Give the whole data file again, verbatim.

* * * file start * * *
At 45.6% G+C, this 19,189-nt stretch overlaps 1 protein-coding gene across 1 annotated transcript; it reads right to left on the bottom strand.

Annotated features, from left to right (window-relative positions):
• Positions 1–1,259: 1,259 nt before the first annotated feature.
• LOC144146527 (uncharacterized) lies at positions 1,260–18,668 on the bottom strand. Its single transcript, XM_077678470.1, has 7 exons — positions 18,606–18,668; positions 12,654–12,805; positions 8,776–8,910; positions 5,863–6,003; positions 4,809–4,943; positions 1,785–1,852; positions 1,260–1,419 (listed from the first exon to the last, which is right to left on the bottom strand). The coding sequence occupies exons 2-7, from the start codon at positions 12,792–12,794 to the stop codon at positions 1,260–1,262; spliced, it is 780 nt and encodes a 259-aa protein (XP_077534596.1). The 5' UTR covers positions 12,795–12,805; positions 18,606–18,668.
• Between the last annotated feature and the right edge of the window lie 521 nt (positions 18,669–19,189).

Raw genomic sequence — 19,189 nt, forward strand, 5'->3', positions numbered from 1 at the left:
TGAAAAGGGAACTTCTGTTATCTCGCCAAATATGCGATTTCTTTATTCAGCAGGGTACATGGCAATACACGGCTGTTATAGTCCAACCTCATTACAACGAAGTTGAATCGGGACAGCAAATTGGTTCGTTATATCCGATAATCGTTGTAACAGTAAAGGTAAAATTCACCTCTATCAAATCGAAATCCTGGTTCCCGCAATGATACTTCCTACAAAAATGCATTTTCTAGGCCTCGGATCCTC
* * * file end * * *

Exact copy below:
At 45.6% G+C, this 19,189-nt stretch overlaps 1 protein-coding gene across 1 annotated transcript; it reads right to left on the bottom strand.

Annotated features, from left to right (window-relative positions):
• Positions 1–1,259: 1,259 nt before the first annotated feature.
• LOC144146527 (uncharacterized) lies at positions 1,260–18,668 on the bottom strand. Its single transcript, XM_077678470.1, has 7 exons — positions 18,606–18,668; positions 12,654–12,805; positions 8,776–8,910; positions 5,863–6,003; positions 4,809–4,943; positions 1,785–1,852; positions 1,260–1,419 (listed from the first exon to the last, which is right to left on the bottom strand). The coding sequence occupies exons 2-7, from the start codon at positions 12,792–12,794 to the stop codon at positions 1,260–1,262; spliced, it is 780 nt and encodes a 259-aa protein (XP_077534596.1). The 5' UTR covers positions 12,795–12,805; positions 18,606–18,668.
• Between the last annotated feature and the right edge of the window lie 521 nt (positions 18,669–19,189).

Raw genomic sequence — 19,189 nt, forward strand, 5'->3', positions numbered from 1 at the left:
TGAAAAGGGAACTTCTGTTATCTCGCCAAATATGCGATTTCTTTATTCAGCAGGGTACATGGCAATACACGGCTGTTATAGTCCAACCTCATTACAACGAAGTTGAATCGGGACAGCAAATTGGTTCGTTATATCCGATAATCGTTGTAACAGTAAAGGTAAAATTCACCTCTATCAAATCGAAATCCTGGTTCCCGCAATGATACTTCCTACAAAAATGCATTTTCTAGGCCTCGGATCCTC